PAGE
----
Kings of Convenience | Peace or Love (EMI)

Photo by Salvo Alibrio, courtesy of Powerline Agency.

Kings of Convenience answer the infrequently asked question “what if Simon and Garfunkel were obsessed with bossa nova, and you know, Norwegian?” Their music is unhurried and intimate; for them, “quiet is the new loud” isn’t just an album title, it’s an ethos. That Peace or Love is only their fourth album in 20 years, and their first in 12 years, only reinforces that laidback design for life.

Album opener “Rumours” is a little bit coy yet wholly sincere; finger-picked acoustic guitar backing up Erlend Øye and Eirik Glambek Bøe’s trademark “two soft voices, blended in perfection.” Songs like the loping, jaunty single “Fever” and the swaying lead single “Rocky Trail” are about as energetic as things get. Most of the time, this is music for a Sunday morning. This doesn’t mean it’s sonic wallpaper. One of Kings of Convenience’s strengths is writing songs that encourage gentle, wistful daydreaming, while also stirring your soul at moments in your life when you thought nothing would.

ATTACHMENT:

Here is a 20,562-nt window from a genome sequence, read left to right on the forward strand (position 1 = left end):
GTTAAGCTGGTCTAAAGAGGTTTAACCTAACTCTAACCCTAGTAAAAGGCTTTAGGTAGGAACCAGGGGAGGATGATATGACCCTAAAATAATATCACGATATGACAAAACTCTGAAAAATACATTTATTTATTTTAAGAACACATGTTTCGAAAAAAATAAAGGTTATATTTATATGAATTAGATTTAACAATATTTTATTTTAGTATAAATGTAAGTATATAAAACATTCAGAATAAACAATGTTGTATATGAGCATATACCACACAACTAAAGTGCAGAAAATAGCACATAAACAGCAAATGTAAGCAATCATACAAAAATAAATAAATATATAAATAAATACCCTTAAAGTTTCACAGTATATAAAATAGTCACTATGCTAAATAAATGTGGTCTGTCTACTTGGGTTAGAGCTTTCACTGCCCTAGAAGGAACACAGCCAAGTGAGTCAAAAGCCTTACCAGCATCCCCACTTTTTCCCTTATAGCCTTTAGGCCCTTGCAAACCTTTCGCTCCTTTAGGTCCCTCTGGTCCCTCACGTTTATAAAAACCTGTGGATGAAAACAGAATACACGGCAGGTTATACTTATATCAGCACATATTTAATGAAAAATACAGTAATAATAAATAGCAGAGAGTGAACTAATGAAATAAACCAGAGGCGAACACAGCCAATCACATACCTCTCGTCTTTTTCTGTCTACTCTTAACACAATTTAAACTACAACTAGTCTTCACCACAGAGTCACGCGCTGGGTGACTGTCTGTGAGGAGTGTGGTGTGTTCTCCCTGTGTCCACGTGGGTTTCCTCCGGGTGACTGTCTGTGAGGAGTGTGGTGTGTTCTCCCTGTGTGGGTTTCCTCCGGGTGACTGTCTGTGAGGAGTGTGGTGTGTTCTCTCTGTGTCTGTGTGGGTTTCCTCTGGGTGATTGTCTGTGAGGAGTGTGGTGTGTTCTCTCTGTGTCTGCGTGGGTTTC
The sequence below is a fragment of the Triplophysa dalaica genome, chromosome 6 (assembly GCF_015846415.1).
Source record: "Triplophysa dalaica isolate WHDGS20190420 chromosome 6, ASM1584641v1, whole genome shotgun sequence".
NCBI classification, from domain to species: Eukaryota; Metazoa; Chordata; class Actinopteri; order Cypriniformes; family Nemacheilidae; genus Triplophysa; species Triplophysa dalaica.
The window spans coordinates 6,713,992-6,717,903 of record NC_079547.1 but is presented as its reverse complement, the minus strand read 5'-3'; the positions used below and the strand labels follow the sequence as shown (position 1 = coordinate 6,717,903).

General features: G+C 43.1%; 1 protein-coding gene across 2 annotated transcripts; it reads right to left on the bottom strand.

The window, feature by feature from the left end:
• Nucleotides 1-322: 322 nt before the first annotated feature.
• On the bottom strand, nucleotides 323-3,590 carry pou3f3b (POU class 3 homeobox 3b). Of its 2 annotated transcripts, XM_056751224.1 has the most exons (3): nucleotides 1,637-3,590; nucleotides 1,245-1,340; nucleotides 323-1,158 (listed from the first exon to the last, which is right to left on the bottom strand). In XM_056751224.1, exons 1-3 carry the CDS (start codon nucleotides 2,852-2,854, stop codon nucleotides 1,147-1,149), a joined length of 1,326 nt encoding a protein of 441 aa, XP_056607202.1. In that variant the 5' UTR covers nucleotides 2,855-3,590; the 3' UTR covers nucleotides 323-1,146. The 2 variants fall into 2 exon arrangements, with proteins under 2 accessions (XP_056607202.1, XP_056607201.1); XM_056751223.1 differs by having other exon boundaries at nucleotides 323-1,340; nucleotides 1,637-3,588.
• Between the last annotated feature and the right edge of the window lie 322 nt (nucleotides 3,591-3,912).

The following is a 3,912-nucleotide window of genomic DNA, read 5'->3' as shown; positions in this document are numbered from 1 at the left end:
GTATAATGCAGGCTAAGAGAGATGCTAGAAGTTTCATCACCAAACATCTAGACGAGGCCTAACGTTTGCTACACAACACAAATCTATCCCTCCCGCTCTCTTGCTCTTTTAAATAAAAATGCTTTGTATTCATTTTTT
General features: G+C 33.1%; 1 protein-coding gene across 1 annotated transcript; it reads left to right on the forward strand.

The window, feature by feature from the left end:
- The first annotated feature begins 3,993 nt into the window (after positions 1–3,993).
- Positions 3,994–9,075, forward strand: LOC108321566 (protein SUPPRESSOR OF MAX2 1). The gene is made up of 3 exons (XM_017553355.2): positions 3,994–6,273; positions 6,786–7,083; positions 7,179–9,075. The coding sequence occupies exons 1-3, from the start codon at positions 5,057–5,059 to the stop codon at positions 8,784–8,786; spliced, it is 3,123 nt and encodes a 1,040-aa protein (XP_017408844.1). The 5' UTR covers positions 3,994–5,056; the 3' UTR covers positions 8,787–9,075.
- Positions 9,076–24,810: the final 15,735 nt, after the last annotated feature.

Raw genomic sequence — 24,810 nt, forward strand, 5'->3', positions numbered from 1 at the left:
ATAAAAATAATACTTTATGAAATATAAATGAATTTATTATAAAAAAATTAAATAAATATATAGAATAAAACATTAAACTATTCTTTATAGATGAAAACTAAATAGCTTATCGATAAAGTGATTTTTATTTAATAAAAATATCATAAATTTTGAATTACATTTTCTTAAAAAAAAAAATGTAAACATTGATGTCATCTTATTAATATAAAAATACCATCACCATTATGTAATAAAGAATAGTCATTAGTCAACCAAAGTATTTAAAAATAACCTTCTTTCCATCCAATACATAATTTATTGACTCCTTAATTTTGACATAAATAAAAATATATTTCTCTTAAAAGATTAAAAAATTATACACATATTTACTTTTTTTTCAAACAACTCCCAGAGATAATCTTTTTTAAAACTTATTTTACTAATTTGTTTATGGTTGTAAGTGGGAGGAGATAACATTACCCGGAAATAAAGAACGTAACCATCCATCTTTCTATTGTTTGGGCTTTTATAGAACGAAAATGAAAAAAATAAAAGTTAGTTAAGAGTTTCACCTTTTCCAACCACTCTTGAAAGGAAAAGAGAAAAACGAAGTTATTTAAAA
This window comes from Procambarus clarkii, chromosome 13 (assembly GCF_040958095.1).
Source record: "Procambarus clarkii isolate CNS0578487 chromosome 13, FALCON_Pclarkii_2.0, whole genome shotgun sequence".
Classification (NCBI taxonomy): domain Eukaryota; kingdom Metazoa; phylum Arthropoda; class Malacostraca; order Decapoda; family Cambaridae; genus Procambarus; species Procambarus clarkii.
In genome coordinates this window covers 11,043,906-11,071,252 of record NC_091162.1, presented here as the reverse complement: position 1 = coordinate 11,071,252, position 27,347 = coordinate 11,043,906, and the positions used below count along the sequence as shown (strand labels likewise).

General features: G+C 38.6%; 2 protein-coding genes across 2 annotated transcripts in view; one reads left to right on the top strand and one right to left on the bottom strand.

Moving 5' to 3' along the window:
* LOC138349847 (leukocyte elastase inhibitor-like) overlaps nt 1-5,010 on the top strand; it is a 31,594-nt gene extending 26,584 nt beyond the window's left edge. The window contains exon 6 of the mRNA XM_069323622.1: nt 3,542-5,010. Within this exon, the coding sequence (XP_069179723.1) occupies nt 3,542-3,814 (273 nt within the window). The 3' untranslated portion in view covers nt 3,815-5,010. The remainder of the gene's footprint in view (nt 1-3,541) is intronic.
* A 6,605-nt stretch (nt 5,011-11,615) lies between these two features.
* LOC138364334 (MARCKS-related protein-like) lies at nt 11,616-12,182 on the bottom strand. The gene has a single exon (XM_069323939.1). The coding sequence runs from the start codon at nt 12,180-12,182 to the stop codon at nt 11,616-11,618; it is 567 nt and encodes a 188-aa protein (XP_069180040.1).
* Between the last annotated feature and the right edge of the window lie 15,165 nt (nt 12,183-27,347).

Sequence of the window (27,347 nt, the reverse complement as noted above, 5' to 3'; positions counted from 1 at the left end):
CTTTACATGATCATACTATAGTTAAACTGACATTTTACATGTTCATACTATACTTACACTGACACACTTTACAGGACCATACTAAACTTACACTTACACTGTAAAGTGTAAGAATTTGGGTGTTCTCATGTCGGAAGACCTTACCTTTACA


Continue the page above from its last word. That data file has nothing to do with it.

Peace or Love doesn’t stray very far from the Kings of Convenience formula (save for the drum machine on the aforementioned “Fever”—which is not quite Dylan going electric, but for this band, it’s something), but it is affecting and satisfying, not to mention impeccably produced. Longtime fans will appreciate past collaborator / friend of the program Feist showing up on two tracks (including the achingly lovely “Love Is a Lonely Thing”), and simply revel in hearing Eirik and Erlend’s voices again.

Best of all, Peace or Love is a chance to drink deep of a vestigial memory of a pre-social media, pre-constant notification, pre-chaos-as-a-base-state way of life. Kings of Convenience’s music is purposefully timeless. It shuts out the world, focusing on acoustic guitar, understated rhythms, skillful harmonies, and the subtle way the duo’s songs eschew verse-chorus-verse structure. This gives their music a conversational feel, and rewards the listener’s investment with a sort of recentering of the soul. In this day and age, that’s just about the most valuable gift anyone could possibly be given. | Mike Rengel

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